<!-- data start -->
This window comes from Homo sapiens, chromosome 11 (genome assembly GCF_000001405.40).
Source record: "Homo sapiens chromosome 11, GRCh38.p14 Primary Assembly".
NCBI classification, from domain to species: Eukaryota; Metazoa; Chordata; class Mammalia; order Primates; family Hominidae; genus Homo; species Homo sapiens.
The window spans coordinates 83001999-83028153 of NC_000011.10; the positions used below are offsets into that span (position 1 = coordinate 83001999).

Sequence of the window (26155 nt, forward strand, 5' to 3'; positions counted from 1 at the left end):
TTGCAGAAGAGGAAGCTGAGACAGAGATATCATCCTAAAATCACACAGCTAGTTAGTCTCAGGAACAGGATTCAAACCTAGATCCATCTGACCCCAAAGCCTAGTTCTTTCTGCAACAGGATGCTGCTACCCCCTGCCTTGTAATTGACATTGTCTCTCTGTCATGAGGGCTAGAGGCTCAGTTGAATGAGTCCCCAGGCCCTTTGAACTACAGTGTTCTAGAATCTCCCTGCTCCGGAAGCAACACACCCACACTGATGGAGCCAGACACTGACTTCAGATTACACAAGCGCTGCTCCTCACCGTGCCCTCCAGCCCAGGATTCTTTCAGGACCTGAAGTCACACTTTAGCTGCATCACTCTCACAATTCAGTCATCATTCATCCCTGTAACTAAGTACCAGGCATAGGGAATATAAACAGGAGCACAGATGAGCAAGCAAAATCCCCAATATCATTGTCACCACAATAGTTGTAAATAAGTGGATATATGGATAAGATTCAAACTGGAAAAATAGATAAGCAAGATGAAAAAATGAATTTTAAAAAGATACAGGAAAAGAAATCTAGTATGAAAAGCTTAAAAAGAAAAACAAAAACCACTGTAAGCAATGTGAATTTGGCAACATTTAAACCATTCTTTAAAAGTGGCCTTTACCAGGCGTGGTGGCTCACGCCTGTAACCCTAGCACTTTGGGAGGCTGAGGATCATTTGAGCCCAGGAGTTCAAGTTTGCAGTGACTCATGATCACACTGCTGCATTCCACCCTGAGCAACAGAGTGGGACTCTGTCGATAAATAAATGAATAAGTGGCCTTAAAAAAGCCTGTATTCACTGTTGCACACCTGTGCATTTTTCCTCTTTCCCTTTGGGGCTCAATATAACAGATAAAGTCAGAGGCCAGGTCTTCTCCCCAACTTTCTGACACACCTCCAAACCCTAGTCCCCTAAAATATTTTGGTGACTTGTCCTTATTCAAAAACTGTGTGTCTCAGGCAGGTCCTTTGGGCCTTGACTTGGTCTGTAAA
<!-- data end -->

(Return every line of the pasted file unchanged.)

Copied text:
This window comes from Homo sapiens, chromosome 11 (genome assembly GCF_000001405.40).
Source record: "Homo sapiens chromosome 11, GRCh38.p14 Primary Assembly".
NCBI classification, from domain to species: Eukaryota; Metazoa; Chordata; class Mammalia; order Primates; family Hominidae; genus Homo; species Homo sapiens.
The window spans coordinates 83001999-83028153 of NC_000011.10; the positions used below are offsets into that span (position 1 = coordinate 83001999).

Sequence of the window (26155 nt, forward strand, 5' to 3'; positions counted from 1 at the left end):
TTGCAGAAGAGGAAGCTGAGACAGAGATATCATCCTAAAATCACACAGCTAGTTAGTCTCAGGAACAGGATTCAAACCTAGATCCATCTGACCCCAAAGCCTAGTTCTTTCTGCAACAGGATGCTGCTACCCCCTGCCTTGTAATTGACATTGTCTCTCTGTCATGAGGGCTAGAGGCTCAGTTGAATGAGTCCCCAGGCCCTTTGAACTACAGTGTTCTAGAATCTCCCTGCTCCGGAAGCAACACACCCACACTGATGGAGCCAGACACTGACTTCAGATTACACAAGCGCTGCTCCTCACCGTGCCCTCCAGCCCAGGATTCTTTCAGGACCTGAAGTCACACTTTAGCTGCATCACTCTCACAATTCAGTCATCATTCATCCCTGTAACTAAGTACCAGGCATAGGGAATATAAACAGGAGCACAGATGAGCAAGCAAAATCCCCAATATCATTGTCACCACAATAGTTGTAAATAAGTGGATATATGGATAAGATTCAAACTGGAAAAATAGATAAGCAAGATGAAAAAATGAATTTTAAAAAGATACAGGAAAAGAAATCTAGTATGAAAAGCTTAAAAAGAAAAACAAAAACCACTGTAAGCAATGTGAATTTGGCAACATTTAAACCATTCTTTAAAAGTGGCCTTTACCAGGCGTGGTGGCTCACGCCTGTAACCCTAGCACTTTGGGAGGCTGAGGATCATTTGAGCCCAGGAGTTCAAGTTTGCAGTGACTCATGATCACACTGCTGCATTCCACCCTGAGCAACAGAGTGGGACTCTGTCGATAAATAAATGAATAAGTGGCCTTAAAAAAGCCTGTATTCACTGTTGCACACCTGTGCATTTTTCCTCTTTCCCTTTGGGGCTCAATATAACAGATAAAGTCAGAGGCCAGGTCTTCTCCCCAACTTTCTGACACACCTCCAAACCCTAGTCCCCTAAAATATTTTGGTGACTTGTCCTTATTCAAAAACTGTGTGTCTCAGGCAGGTCCTTTGGGCCTTGACTTGGTCTGTAAA